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The Ultimate Job
by Leon Baxter
TheSyndicatedNews columnist

People are always telling me I’ve got it easy as a writer. I work whenever I desire. I enjoy what I do. I’m wildly popular and sickeningly rich. But, my job isn’t as cushy as it might first seem. I have to be up AND out of bed every day by 1:00 pm if I’m to catch Judge Judy. Since I wear my bathrobe to work daily, I go through them like toilet paper. I buy a gross every other month. And, talk about hazards on the job! I get the meanest paper cuts and once even had to have an eraser surgically removed from my nostril.

No, being a writer really isn’t all that it’s cracked up to be. I remember when I was a kid. I used to want to be the “time lady”. It’s not that I actually wanted to grow up to be a woman. It’s just that with all the equal rights of the seventies, I knew by the time I was of age, there would be opportunities in the “time speaking” industry for men.

We all remember the “time lady”. For some reason, back in the day, we had trouble relying on those archaic digital watches, you know, always having to lift our wrists to our faces and all. Yet, most of mankind had already given up the art of sun-dialing. So, suddenly there was a market for the “time lady”.

“Hey, Frank, what time is it?”

“Rather than turing my head to look at the clock on the mantle, let me walk across the house to the kitchen, dial seven numbers and call the ‘time lady’.” And, we all knew the number by heart back then, but each community memorized it differently. My wife knew it as POP-CORN (767-2676). My buddy remembers it as SOPRANO (767-7266). It didn’t really matter the last four digits. The time lady could be reached at 767-ANY NUMBER. I guess that’s why my folks told me the number was PORK LIP.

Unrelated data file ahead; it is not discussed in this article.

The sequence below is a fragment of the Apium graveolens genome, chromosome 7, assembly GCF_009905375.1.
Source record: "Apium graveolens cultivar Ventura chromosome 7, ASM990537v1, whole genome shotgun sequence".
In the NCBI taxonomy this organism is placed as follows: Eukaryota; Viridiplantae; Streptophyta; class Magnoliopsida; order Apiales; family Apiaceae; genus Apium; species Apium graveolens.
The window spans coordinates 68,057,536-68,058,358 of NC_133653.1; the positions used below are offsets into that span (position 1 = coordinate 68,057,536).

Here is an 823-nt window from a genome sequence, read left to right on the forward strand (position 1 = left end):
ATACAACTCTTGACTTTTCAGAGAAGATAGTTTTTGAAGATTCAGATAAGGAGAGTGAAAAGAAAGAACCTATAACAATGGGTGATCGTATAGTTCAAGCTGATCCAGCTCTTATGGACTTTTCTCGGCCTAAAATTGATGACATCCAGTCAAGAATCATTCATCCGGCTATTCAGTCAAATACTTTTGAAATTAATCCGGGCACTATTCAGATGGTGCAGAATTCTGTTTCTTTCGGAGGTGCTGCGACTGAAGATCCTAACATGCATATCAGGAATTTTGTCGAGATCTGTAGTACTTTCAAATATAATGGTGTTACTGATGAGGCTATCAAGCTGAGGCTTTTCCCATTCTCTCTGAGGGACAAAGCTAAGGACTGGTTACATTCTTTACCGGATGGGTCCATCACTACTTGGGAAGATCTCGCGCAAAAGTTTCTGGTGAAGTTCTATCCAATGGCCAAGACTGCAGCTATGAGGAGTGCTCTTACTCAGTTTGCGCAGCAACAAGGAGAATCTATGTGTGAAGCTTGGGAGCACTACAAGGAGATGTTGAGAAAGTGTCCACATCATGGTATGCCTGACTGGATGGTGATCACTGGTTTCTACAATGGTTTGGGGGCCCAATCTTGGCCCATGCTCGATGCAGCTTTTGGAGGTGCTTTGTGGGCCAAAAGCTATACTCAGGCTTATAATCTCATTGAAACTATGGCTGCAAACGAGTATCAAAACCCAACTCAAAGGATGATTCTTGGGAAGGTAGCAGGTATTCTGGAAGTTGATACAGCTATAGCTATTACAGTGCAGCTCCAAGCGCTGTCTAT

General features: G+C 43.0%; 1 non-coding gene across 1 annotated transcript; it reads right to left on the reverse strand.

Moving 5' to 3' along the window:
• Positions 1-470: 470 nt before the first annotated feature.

And, the time lady was always so professional. She took her job seriously: “The time is five... seventeen... and... twenty seconds... beeep.” I could do that job. Unfortunately, though, by the time I was of age, even though the gender lines in the “time speaking” industry had been erased, and I’d accumulated countless years of telling the time, there was no longer a need for a “time man”, or “lady”, for that matter. The market had vanished. No one needed someone telling them the time, because everyone already knew it.